Dr Ramaswamy Palaniappan
BE, MEngSc, PhD, SMIEEE, MIET, MBMES
School of Computer Science and Electronic Engineering
University of Essex, United Kingdom
Ramaswamy Palaniappan or fondly known as Palani among friends, received his first degree and MEngSc degree in electrical engi
This textbook will provide the reader with an understanding of biological signals and digital signal analysis techniques such as conditioning, filtering, feature extraction, classification and statistical validation for solving practical biological signal analysis problems using MATLAB.
The aim of this book is to provide readers with a fundamental understanding of signal processing techniques and classification algorithms for analysing biological signals. The text here will allow the reader to demonstrate understanding of basic principles of digital signals; awareness of physiology and characteristics of different biological signals; describe and apply pre- and post- processing techniques, such as conditioning, filtering, feature extraction, classification and statistical validation techniques for biological signals and solve practical biological signal analysis problems using MATLAB.
Final year undergraduates and graduates students in any field with interest in biological signal analysis (and related areas like digital signal processing) are the main target audiences. But the book will also be useful for the researchers in both industry and academia, especially those from non-technical background who would be interested in analysing biological signals - the text does not assume any prior signal processing knowledge and MATLAB is used throughout the text to minimise programming time and difficulty and concentrate on the analysis, which is the focus of this book.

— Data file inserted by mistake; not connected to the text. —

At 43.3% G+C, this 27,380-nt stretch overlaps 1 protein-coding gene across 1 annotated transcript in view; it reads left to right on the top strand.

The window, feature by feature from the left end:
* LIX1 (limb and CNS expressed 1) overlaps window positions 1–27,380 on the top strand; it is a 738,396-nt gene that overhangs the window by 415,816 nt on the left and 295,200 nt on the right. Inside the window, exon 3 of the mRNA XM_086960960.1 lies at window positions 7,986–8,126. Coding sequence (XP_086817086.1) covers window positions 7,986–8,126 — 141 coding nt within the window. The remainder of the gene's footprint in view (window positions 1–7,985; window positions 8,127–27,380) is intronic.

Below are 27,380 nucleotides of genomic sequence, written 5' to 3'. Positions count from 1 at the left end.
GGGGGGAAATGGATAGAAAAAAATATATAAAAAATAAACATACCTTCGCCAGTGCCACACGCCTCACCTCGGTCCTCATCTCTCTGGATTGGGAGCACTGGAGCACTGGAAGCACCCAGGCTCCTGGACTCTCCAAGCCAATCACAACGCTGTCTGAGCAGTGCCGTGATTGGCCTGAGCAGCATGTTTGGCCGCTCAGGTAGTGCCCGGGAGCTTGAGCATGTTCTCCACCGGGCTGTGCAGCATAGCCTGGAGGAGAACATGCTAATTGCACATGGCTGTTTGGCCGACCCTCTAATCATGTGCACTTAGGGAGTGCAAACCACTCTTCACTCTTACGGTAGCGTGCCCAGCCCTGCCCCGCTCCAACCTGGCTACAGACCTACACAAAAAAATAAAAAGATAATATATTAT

I have tried to follow a simple approach in writing the text. Mathematics is used only where necessary and when used (and where possible), numerical examples that are suitable for paper and pencil approach are given. There are plenty of illustrations to aid the reader in understanding the signal analysis methods and the results of applying the methods. In the final chapter, I have given a few examples of recently studied real life biological signal analysis applications.
I hope I have done justice in discussing all four related sections to biological signal analysis: signal preprocessing, feature extraction, classification algorithms and statistical validation methods in this one volume. But by doing so, I had to skip some theoretical concepts which are not mandatory for implementing the concepts and I hope the learned ones will forgive these omissions.
I would like to acknowledge the efforts of my students, John Wilson, Cota Navin Gupta and Tugce Balli for their comments in various parts of the book. For over a decade, I have greatly benefited from discussions with students and fellow colleagues who are too many to name here but have all helped in one way or another towards the contents of this book. I must thank my wife and daughter for putting up with all the weekends and nights that I disappeared to complete this book. Finally, I trust that my proofreading is not perfect and some errors would remain in the text and I welcome any feedback or questions from the reader.